WeWork, the co-working flexible office space startup with locations across Europe and North America, is investing $500 million in a new entity that will be the focus of its expansion in South East Asia and Korea.
And as part of this Asian expansion strategy, WeWork has acquired Singaporean co-working company Spacemob, whose CEO, Turochas "T" Fuad, will become managing director of South East Asia for WeWork. Spacemob has multiple locations in the Asian city-state, with more locations scheduled to open in Indonesia and Vietnam soon.
The investment in the region "reaffirms WeWork's commitment to scaling our business across Asia," noted WeWork co-founder and Chief Culture Officer Miguel McKelvey in a company statement. "We are amazed and humbled by the response to WeWork so far and look forward to continuing to build our vibrant and diverse community in the rapidly evolving region... I speak for the entire WeWork team and our 130,000 members when I say I am incredibly excited to have T and the team from Spacemob join us in our mission to create a world where people work to make a life, not just a living."
The move follows WeWork's recent
funding round of $500 million from Japanese telecom giant SoftBank, which has a rich portfolio of investments, and Chinese private equity firm Hony Capital. That investment will fuel WeWork's expansion in China. (See SoftBank Acquires Robotics Firm Boston Dynamics From Alphabet.)
WeWork also recently formed a joint venture with SoftBank to bring the co-working specialist's model to Japan.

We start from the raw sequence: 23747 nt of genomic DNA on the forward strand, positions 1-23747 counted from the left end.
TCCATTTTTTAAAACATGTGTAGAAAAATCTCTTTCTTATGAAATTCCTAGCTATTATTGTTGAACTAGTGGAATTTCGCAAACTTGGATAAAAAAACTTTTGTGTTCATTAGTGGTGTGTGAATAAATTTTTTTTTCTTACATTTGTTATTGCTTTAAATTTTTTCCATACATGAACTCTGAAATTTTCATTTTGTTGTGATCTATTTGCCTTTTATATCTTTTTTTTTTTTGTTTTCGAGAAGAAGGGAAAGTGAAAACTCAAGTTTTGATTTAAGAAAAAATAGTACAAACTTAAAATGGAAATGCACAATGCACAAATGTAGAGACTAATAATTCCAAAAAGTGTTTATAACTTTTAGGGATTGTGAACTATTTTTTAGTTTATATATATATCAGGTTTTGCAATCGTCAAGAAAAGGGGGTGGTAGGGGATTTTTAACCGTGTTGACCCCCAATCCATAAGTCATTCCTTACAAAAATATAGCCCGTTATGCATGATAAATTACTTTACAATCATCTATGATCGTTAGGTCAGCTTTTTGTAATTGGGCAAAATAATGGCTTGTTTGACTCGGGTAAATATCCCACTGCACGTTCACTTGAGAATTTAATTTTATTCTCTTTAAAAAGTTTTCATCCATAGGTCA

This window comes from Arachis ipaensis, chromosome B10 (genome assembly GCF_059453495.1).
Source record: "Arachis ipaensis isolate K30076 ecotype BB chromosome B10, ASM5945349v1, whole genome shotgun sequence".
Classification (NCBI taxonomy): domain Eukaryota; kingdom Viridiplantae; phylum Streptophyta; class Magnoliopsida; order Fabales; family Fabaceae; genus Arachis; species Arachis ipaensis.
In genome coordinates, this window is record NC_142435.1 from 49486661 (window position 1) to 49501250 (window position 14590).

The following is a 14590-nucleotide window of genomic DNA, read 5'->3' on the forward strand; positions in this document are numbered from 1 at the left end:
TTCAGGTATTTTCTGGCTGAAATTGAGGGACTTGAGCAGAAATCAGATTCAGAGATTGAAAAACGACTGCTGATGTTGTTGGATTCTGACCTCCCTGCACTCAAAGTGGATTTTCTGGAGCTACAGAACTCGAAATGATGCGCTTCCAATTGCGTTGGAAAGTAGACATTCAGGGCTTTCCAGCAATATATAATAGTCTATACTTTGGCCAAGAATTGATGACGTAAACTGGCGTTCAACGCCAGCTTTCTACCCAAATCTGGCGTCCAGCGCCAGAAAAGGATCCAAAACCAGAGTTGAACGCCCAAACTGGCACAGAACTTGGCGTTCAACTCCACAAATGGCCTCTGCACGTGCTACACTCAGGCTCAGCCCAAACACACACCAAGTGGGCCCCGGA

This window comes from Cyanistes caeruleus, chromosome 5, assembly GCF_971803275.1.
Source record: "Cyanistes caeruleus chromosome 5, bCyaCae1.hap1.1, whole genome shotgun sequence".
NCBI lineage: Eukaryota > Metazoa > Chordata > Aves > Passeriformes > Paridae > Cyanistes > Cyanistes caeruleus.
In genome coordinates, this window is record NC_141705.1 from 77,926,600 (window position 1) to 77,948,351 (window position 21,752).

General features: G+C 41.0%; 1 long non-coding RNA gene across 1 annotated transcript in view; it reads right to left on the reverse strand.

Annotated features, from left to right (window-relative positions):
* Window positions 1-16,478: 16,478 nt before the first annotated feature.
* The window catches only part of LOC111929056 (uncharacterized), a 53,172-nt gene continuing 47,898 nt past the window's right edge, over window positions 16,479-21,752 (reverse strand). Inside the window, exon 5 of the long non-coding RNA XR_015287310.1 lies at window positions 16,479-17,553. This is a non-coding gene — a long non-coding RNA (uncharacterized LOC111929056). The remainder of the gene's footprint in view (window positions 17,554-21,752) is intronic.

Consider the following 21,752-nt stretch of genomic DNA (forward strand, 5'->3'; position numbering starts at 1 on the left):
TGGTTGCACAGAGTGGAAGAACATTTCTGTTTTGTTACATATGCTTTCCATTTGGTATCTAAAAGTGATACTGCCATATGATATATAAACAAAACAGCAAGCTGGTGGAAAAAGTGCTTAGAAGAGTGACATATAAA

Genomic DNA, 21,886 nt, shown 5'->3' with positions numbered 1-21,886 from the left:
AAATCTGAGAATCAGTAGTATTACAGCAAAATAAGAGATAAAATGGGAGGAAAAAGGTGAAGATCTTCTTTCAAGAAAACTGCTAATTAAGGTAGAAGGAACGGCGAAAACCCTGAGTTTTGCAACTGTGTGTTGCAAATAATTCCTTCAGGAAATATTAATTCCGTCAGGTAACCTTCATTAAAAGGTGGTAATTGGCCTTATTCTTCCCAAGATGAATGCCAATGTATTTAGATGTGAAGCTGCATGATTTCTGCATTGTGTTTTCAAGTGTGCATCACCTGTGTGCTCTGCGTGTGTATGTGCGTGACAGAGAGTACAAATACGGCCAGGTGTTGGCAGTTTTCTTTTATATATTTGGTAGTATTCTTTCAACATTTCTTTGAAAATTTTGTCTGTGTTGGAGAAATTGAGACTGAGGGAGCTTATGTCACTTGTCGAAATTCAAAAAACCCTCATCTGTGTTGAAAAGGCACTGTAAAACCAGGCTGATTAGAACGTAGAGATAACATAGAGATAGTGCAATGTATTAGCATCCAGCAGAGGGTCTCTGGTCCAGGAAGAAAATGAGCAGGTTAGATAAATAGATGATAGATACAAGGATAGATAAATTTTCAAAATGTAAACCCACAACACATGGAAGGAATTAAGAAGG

All of these developments will be of particular interest to tech startups, which often begin their lives in co-working environments that offer low-cost and no-commitment arrangements.
WeWork has operations in 12 countries, including Hong Kong, Israel, South Korea, Australia and 19 US states. Its main competitor is TechHub, which is much smaller, with two locations in London compared to WeWork's 16. However, TechHub boasts Google as a partner, with a popular hub in Campus London, Google's startup base in Shoreditch. Another competitor is RocketSpace, which will likely become of WeWork China's major competitors.
A WeWork co-working space in London. Co-working is a popular option for many startups due to its flexible, low-cost nature. Image: WeWork
Co-working is a popular choice for many early-stage startups, as the cost is low compared to renting a full office and there is little commitment if the company decides to move or fails. In deskmag's Global Coworking Survey, it projected the number of co-working spaces worldwide will reach 13,800 by the end of 2017, compared to 8,700 in 2015. The number of users, meanwhile, is due to double since 2015, with more than 1 million projected for the end of 2017, compared with half that number in 2015.
While many major tech hub cities -- London, Tel Aviv, Berlin and multiple cities in Silicon Valley -- have been almost saturated by co-working spaces, it seems that more can be done in Asia, especially in the South East region and South Korea. WeWork has obviously spotted this opportunity and has started taking steps to expand. Co-working has fostered and incubated many successful Western startups on their path to success -- let's hope it can do the same in Asia.
— Phil Oakley, Site Editor, TechX365